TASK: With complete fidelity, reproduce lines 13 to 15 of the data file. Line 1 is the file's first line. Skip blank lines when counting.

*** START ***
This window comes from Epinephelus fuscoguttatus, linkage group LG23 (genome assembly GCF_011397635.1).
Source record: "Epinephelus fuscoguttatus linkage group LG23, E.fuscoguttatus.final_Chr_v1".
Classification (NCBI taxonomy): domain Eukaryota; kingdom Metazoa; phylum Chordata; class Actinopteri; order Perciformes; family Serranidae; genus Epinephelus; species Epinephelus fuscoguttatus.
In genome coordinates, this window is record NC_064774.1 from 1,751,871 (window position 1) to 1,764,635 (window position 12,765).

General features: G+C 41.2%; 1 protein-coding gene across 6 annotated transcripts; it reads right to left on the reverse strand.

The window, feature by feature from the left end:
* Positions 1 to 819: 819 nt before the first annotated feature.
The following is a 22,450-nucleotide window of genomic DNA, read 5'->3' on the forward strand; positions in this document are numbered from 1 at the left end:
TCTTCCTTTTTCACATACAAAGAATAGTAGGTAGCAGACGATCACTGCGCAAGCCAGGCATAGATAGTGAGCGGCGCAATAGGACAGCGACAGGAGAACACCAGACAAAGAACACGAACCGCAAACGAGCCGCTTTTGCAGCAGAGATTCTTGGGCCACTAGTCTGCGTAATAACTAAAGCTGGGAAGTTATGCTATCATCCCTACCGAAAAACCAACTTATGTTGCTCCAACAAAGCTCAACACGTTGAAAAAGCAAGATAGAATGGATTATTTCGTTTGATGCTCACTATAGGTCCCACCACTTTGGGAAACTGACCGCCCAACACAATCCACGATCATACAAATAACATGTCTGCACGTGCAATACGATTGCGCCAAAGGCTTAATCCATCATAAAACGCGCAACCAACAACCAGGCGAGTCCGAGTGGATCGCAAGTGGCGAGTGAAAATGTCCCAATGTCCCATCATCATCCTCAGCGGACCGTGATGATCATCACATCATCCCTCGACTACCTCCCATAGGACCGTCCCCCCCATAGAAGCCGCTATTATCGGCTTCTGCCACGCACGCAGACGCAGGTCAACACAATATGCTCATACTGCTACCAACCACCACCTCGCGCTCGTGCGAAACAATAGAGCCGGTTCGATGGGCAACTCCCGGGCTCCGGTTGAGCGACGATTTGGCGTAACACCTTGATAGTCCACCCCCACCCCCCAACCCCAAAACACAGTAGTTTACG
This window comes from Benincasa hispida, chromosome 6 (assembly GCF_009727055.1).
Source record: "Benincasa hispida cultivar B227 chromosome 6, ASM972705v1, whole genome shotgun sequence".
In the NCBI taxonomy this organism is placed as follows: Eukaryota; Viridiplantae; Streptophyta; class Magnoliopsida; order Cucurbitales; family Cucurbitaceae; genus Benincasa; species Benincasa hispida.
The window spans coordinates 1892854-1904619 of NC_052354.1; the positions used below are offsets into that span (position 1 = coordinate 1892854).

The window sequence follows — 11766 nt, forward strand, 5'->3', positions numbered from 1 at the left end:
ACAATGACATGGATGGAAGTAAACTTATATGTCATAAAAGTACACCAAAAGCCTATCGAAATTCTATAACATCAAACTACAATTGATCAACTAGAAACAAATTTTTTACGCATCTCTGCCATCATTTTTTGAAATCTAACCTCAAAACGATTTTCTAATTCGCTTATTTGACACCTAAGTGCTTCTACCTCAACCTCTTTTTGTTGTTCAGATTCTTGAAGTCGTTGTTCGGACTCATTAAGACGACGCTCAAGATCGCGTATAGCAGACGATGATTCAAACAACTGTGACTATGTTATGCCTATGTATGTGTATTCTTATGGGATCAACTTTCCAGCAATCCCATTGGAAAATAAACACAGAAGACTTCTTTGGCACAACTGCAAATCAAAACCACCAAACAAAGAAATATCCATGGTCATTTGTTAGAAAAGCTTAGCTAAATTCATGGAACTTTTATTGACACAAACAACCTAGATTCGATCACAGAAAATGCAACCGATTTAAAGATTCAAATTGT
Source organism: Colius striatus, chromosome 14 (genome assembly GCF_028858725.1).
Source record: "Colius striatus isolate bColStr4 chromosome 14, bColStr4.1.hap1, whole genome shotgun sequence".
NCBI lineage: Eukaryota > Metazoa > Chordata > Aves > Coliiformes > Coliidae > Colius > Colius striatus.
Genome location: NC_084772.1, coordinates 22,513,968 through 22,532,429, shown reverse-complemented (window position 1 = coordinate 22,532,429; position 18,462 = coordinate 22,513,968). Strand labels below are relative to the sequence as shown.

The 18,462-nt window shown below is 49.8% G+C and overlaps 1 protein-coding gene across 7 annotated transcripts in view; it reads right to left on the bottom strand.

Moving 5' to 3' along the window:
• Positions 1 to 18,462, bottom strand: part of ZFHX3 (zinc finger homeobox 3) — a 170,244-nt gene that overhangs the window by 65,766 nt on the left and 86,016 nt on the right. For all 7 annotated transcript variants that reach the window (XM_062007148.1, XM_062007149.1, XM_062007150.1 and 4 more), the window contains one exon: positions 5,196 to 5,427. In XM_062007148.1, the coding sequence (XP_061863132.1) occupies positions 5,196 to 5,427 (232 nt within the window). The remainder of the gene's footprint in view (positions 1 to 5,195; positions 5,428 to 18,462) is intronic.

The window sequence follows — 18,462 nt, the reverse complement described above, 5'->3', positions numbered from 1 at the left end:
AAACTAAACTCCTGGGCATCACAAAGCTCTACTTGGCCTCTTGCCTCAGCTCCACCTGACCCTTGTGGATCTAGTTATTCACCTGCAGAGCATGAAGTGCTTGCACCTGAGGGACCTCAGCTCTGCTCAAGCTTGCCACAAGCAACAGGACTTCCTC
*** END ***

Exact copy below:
The window spans coordinates 1892854-1904619 of NC_052354.1; the positions used below are offsets into that span (position 1 = coordinate 1892854).

The window sequence follows — 11766 nt, forward strand, 5'->3', positions numbered from 1 at the left end:
ACAATGACATGGATGGAAGTAAACTTATATGTCATAAAAGTACACCAAAAGCCTATCGAAATTCTATAACATCAAACTACAATTGATCAACTAGAAACAAATTTTTTACGCATCTCTGCCATCATTTTTTGAAATCTAACCTCAAAACGATTTTCTAATTCGCTTATTTGACACCTAAGTGCTTCTACCTCAACCTCTTTTTGTTGTTCAGATTCTTGAAGTCGTTGTTCGGACTCATTAAGACGACGCTCAAGATCGCGTATAGCAGACGATGATTCAAACAACTGTGACTATGTTATGCCTATGTATGTGTATTCTTATGGGATCAACTTTCCAGCAATCCCATTGGAAAATAAACACAGAAGACTTCTTTGGCACAACTGCAAATCAAAACCACCAAACAAAGAAATATCCATGGTCATTTGTTAGAAAAGCTTAGCTAAATTCATGGAACTTTTATTGACACAAACAACCTAGATTCGATCACAGAAAATGCAACCGATTTAAAGATTCAAATTGT